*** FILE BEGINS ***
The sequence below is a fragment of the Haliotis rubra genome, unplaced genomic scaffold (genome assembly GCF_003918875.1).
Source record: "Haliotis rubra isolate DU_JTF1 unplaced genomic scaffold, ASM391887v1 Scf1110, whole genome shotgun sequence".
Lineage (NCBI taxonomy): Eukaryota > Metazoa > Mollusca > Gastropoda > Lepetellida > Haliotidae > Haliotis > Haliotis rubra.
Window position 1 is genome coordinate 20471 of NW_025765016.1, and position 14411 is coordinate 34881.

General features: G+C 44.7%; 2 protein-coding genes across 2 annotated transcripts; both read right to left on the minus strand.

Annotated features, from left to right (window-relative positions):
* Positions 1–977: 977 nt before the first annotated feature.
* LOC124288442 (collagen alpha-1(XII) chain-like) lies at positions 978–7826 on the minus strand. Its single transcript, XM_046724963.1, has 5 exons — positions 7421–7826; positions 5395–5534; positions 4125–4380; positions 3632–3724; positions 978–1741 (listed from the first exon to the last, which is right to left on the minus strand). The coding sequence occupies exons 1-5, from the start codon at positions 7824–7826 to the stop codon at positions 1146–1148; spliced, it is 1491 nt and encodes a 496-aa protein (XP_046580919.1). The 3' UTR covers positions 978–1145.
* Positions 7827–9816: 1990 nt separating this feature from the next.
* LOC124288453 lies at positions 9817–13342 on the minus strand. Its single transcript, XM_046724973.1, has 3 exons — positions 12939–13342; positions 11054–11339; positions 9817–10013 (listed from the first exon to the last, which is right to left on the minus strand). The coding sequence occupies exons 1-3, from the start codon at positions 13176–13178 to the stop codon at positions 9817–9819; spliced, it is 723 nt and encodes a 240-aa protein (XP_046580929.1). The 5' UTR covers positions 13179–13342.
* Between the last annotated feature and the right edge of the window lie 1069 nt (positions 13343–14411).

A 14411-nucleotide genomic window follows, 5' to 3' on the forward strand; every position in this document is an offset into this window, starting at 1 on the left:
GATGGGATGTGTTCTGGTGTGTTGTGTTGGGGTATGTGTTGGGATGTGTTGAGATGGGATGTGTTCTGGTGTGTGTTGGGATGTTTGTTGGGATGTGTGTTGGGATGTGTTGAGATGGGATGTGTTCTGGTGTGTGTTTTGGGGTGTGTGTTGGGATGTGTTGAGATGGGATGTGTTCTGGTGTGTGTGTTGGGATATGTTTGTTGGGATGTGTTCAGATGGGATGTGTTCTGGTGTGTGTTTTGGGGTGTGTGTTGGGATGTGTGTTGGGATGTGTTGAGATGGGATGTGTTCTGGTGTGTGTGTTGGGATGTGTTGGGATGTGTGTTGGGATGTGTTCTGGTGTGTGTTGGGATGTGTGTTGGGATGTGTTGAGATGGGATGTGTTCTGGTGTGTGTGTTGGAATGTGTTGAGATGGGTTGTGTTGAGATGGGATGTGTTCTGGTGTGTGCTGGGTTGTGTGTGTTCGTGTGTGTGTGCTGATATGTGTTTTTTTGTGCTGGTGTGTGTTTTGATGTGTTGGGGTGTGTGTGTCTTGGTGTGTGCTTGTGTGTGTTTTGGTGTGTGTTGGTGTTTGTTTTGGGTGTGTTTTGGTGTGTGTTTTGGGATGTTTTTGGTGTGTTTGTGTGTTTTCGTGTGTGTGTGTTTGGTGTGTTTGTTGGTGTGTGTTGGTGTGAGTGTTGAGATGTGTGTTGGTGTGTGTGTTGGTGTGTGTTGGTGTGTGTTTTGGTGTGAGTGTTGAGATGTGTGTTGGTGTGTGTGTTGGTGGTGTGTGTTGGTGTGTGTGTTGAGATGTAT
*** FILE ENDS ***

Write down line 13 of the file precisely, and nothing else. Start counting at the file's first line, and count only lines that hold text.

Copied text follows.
GATGGGATGTGTTCTGGTGTGTTGTGTTGGGGTATGTGTTGGGATGTGTTGAGATGGGATGTGTTCTGGTGTGTGTTGGGATGTTTGTTGGGATGTGTGTTGGGATGTGTTGAGATGGGATGTGTTCTGGTGTGTGTTTTGGGGTGTGTGTTGGGATGTGTTGAGATGGGATGTGTTCTGGTGTGTGTGTTGGGATATGTTTGTTGGGATGTGTTCAGATGGGATGTGTTCTGGTGTGTGTTTTGGGGTGTGTGTTGGGATGTGTGTTGGGATGTGTTGAGATGGGATGTGTTCTGGTGTGTGTGTTGGGATGTGTTGGGATGTGTGTTGGGATGTGTTCTGGTGTGTGTTGGGATGTGTGTTGGGATGTGTTGAGATGGGATGTGTTCTGGTGTGTGTGTTGGAATGTGTTGAGATGGGTTGTGTTGAGATGGGATGTGTTCTGGTGTGTGCTGGGTTGTGTGTGTTCGTGTGTGTGTGCTGATATGTGTTTTTTTGTGCTGGTGTGTGTTTTGATGTGTTGGGGTGTGTGTGTCTTGGTGTGTGCTTGTGTGTGTTTTGGTGTGTGTTGGTGTTTGTTTTGGGTGTGTTTTGGTGTGTGTTTTGGGATGTTTTTGGTGTGTTTGTGTGTTTTCGTGTGTGTGTGTTTGGTGTGTTTGTTGGTGTGTGTTGGTGTGAGTGTTGAGATGTGTGTTGGTGTGTGTGTTGGTGTGTGTTGGTGTGTGTTTTGGTGTGAGTGTTGAGATGTGTGTTGGTGTGTGTGTTGGTGGTGTGTGTTGGTGTGTGTGTTGAGATGTAT